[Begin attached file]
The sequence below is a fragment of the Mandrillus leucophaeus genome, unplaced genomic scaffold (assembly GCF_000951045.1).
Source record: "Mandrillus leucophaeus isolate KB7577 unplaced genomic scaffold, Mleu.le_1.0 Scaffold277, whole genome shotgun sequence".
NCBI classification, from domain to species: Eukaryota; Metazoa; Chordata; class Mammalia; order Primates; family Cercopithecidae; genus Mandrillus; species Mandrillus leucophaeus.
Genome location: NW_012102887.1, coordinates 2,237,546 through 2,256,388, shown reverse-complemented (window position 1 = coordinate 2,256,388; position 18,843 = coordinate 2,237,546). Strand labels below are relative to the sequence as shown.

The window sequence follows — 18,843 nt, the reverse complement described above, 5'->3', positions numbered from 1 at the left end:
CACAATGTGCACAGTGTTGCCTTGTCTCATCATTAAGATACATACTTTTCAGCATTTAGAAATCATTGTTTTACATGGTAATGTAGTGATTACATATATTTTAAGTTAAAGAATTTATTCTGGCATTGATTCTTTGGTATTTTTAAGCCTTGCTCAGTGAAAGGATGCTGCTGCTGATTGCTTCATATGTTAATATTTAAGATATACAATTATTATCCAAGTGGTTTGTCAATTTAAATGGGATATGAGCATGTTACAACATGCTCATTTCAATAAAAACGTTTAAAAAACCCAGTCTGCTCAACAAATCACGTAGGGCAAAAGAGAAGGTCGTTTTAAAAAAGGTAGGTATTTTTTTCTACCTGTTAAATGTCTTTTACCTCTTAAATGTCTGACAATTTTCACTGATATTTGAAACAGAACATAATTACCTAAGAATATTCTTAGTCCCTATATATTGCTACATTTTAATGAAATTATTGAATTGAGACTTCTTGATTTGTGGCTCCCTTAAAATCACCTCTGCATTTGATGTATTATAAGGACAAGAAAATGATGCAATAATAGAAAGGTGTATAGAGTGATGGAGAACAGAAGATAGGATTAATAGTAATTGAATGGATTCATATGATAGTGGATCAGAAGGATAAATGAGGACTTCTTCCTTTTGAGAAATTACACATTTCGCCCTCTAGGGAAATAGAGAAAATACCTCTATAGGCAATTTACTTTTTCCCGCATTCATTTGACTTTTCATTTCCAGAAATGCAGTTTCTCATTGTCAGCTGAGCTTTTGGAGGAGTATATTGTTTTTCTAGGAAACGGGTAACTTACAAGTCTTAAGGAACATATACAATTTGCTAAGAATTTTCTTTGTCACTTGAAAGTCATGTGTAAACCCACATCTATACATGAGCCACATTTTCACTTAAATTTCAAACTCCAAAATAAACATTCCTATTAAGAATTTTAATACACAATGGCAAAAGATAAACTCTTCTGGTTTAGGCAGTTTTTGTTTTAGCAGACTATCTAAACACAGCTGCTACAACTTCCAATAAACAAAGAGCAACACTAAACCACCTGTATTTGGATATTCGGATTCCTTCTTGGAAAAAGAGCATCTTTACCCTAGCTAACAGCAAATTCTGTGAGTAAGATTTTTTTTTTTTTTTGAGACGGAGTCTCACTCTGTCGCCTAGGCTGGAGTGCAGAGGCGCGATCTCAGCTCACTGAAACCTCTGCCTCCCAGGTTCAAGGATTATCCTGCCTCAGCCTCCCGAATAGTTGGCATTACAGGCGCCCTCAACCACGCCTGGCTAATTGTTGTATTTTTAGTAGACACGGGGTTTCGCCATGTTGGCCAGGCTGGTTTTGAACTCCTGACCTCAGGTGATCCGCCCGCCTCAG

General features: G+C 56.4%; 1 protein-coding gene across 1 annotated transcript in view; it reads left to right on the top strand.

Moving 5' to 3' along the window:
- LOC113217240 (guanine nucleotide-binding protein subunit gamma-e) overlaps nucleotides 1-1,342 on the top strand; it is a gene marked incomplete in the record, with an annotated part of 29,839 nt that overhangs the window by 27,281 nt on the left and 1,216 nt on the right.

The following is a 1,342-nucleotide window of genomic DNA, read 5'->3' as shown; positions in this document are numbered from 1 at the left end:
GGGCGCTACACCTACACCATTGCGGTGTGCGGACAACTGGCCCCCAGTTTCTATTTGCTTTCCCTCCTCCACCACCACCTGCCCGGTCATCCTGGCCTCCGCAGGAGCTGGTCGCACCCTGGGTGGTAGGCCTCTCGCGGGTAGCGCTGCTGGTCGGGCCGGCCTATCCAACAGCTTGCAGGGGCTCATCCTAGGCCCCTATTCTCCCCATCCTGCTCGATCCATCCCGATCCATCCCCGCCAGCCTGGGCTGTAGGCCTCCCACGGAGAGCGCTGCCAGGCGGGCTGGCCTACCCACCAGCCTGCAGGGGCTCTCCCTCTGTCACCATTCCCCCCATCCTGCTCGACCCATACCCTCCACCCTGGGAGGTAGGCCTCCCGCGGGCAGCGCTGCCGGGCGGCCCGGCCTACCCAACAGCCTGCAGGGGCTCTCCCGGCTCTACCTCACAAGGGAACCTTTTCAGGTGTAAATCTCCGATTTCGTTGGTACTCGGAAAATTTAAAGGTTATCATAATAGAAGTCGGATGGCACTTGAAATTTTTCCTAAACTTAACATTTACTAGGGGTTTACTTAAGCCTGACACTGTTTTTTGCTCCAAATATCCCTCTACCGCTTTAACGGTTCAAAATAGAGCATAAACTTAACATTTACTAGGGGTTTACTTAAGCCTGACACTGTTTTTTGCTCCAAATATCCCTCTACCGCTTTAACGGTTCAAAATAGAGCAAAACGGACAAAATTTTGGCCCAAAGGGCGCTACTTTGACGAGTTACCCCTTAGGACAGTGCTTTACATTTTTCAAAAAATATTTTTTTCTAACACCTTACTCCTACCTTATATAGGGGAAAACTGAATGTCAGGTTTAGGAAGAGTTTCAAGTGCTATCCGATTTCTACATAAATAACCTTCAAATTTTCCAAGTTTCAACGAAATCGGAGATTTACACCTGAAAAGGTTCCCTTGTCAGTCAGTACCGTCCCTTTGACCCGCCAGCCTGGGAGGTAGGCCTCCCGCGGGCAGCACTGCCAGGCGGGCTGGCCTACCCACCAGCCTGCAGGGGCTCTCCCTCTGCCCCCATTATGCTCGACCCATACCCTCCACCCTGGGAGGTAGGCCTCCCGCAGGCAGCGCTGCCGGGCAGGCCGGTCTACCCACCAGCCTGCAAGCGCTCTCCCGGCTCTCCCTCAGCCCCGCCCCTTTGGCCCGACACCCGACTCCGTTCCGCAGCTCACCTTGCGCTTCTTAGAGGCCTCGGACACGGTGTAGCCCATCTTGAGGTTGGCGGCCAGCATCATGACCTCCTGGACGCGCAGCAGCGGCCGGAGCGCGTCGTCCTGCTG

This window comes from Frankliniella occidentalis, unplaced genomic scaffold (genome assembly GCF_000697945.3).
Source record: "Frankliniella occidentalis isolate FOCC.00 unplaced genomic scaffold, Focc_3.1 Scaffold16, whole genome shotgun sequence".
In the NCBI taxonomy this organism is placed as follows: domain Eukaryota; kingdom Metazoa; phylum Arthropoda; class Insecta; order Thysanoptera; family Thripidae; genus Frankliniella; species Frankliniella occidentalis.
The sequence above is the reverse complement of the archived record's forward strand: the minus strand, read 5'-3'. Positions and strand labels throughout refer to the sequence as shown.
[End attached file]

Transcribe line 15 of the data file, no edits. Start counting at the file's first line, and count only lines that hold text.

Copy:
The sequence above is the reverse complement of the archived record's forward strand: the minus strand, read 5'-3'. Positions and strand labels throughout refer to the sequence as shown.